“Emanuel Sistrunk has served almost fifteen years for a crime he probably did not commit. Sistrunk was convicted of raping Jane Roe, an eleven-year-old-girl. Roe testified that the crime occurred in a garage owned by a third party unconnected to either Sistrunk or herself. No one else saw Sistrunk with the victim, or anywhere near the garage on the day of the crime. The prosecutors presented no semen, blood, hair, DNA or fibers connecting Sistrunk to the crime. A trench coat allegedly worn by the perpetrator, and used by him during the crime, was never recovered. The prosecutor’s entire case hinged on Roe’s testimony and her identification of Sistrunk as the rapist.
“The testimony of a victim—particularly a very young one—is a highly tenuous ground on which to rest a conviction. A jury might develop a reasonable doubt from the total absence of corroborating evidence. If the jury nevertheless convicts, we are bound by that determination. However, when the state’s case is so heavily dependent on a single witness, errors affecting the witness’s credibility take on enormous significance. Here, there is strong reason to believe that the jury’s decision to believe Roe beyond a reasonable doubt was heavily influenced by the false testimony of a prosecution expert.
“The expert witness issue is clear-cut and dispositive. Admission of the expert testimony was highly questionable to begin with. The expert had nothing to say about the crime, nor about any connection Sistrunk might have had to it. Her only function was to lend credence to Roe’s testimony. To that end, Dr. Jan Bays testified about a supposedly scientific study she had conducted which—she claimed—showed that ‘it is very, very rare that a child lies about sex abuse’ and ‘never with the younger children.’ Supplanting the jury’s fact-finding responsibilities by anointing the prosecution’s star witness with the aura of scientific infallibility is highly suspect.
“What is new is the discovery that the expert lied. As the majority bluntly puts it, the ‘study’ in question ‘does not say what Dr. Bays testified that it said, nor is it a scientific study establishing anything at all.’ In other words, the expert fabricated the supposedly scientific proof on which she relied in persuading the jury that the prosecution’s witness was being truthful. We have here not merely improper vouching, not merely supplanting of the jury by an expert, but doing so by means of perjury. Because the prosecution’s case against Sistrunk depended on having the jury believe that the complaining witness was both accurate and truthful, I cannot agree that Dr. Bays’s testimony was merely ‘icing on the cake.’ Jurors seldom have experience with sexually abused children. If an expert testifies, based on an allegedly scientific study, that such children never lie, jurors would be hard put to reach the opposite conclusion.” 11/
We completely concur with Judge Kozinski’s devastating observations. When testifying for the Harris County District Attorney’s Office, experts from the Children’s Assessment Center routinely tell juries about “studies” and “literature” which support their “opinions” that children “rarely, if ever” lie about sexual abuse. The Emanuel Sistrunk case illustrates, especially Judge Kozinski’s dissent, why criminal defense attorneys must hold the “experts” accountable by making them identify the studies, when and where they were published, and the methodology utilized by the researchers to support their conclusions. Allowing CAC-type experts to simply tell juries about unidentified “studies” and “literature” that say children rarely ever lie about sexual abuse is unacceptable.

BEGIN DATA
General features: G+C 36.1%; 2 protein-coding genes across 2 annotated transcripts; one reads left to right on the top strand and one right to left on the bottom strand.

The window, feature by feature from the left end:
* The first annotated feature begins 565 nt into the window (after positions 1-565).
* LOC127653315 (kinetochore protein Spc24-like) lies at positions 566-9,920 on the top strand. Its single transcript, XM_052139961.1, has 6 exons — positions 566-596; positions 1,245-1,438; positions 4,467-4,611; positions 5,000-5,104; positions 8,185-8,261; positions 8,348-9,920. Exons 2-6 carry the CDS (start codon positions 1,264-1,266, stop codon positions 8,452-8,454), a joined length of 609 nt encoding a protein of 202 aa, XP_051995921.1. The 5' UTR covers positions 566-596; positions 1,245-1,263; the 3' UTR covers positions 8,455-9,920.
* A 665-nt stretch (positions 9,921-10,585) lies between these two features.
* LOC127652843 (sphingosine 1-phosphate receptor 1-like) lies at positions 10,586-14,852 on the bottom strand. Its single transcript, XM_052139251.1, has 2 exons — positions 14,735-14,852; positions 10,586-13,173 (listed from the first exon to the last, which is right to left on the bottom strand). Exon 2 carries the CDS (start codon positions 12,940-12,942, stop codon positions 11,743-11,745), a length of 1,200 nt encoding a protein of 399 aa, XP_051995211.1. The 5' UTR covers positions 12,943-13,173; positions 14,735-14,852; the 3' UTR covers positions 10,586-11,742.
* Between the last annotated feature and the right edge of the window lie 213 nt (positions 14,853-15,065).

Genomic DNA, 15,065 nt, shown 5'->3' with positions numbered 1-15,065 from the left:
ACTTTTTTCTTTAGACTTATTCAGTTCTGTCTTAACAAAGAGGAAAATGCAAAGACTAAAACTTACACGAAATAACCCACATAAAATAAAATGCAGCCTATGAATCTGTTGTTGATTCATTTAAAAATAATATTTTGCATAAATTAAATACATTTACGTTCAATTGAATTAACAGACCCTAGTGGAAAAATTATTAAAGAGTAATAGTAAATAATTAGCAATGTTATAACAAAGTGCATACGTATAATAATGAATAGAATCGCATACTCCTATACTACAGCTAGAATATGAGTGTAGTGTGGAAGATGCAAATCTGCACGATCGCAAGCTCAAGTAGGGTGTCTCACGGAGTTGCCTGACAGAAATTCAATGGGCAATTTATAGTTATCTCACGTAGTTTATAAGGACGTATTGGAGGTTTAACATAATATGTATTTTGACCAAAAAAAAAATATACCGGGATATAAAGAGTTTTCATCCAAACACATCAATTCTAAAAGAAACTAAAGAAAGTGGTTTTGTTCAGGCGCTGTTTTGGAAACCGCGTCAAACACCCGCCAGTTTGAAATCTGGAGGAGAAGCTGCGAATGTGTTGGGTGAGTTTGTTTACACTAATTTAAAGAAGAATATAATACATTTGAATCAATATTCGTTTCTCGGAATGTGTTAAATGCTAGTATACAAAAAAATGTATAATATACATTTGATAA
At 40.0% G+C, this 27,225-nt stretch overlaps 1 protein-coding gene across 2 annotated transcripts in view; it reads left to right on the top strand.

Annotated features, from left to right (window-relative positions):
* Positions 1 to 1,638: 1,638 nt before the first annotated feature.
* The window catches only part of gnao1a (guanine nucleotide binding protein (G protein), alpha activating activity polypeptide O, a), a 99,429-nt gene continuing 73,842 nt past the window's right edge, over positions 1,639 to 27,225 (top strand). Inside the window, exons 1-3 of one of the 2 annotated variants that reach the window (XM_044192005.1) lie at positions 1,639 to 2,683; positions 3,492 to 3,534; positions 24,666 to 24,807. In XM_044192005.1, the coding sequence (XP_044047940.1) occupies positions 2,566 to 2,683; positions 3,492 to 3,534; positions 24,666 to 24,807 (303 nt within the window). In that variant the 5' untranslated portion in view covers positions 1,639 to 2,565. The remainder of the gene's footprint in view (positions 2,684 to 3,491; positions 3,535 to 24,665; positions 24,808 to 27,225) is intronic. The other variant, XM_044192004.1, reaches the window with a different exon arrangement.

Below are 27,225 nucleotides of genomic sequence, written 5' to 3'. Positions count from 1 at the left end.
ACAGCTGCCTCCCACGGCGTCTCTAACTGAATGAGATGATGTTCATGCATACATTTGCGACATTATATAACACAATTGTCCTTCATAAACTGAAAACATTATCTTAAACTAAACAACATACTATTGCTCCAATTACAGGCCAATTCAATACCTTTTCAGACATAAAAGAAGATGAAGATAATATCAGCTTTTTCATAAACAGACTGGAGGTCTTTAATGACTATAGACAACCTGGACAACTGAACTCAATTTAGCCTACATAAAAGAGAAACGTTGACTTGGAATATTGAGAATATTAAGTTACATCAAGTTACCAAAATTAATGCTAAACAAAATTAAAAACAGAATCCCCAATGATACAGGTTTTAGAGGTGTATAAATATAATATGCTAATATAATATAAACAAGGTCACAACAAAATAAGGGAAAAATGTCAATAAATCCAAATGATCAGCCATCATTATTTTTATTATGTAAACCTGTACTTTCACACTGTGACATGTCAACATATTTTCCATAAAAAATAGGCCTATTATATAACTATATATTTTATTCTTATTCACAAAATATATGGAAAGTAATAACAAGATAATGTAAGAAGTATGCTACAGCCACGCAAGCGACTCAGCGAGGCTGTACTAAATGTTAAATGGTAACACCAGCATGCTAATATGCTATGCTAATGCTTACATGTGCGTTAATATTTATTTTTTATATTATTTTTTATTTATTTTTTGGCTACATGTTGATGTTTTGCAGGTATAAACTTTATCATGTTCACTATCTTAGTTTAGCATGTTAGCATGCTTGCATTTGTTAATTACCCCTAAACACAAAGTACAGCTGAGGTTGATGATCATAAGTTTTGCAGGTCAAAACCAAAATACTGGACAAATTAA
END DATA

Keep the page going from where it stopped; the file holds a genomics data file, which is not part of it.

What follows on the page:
Once the Harris County District Attorney identifies a child sexual abuse expert as one of its witnesses, and particularly if that witness is associated with the CAC who has testified in the past about unidentified “studies” and “literature” supporting their opinions, criminal defense attorneys should file a specific motion for discovery—a “standing discovery order” notwithstanding—attempting to compel the prosecution to identify any studies, reports, or literature its “experts” may cite in support of their opinions before the jury. If that is unsuccessful, a motion in limine barring references to such testimony, until a hearing out side the presence of the jury regarding their admissibility as expert testimony, should be filed and ruled on.
Because of episodes like Dr. Jan Bays, and a legion of other prosecution experts, identified as giving false or misleading testimony, criminal defense attorneys now have a responsibility to “fact-check” these so-called “experts” before they take the witness stand and poison the jury with their “scientific-sounding” testimony.
This “fact-checking” process is necessary in child sexual abuse cases because other researchers have found that “false accusations of sexual abuse are also increasing although there is disagreement as to the frequency and nature of false claims. However, many professionals believe that false accusations have become a serious problem in vindictive and angry divorce and custody battles. Consequently, such false accusations have received much publicity and there have been articles about this in the literature.” 12/
Allowing “expert” testimony to go to the jury unchallenged is no longer acceptable. These experts have presented too much false and misleading testimony to Texas juries to grant them carte blanche to tell juries about “studies” and “literature” unchallenged. These experts must be held accountable by fact-checking investigation before they ever testify. The very integrity of our jury system’s commitment to reasonable doubt demands as much.
1/ Sistrunk v. Armenakis, 271 F.3d 1174 (9th Cir. 2001).
2/ Id., at 1177.
5/ Sistrunk v. Armenakis, 292 F.3d 669, 674 (9th Cir. 2002) [En Banc]
6/ 271 F.3d at 1177
9/ 292 F.3d at 674
10/ Meyers, Bays, et al., Expert Testimony in Child Sexual Abuse Litigation, 68 Nebraska Law Review, 1, 115 (1989).
11/ Id., 271 F.3d at 1182
12/ Wakefield, Hollida & Underwager, Ralph, Personality Characteristics of Parents Making False Accusations of Sexual Abuse in Custody Disputes, IPT Journal, Vol. 2 (1990) http://www.ipt-forensics.com/journal/volume2/j2_3_1.htm#refs
By: Houston Criminal Lawyer John Floyd and Paralegal Billy Sinclair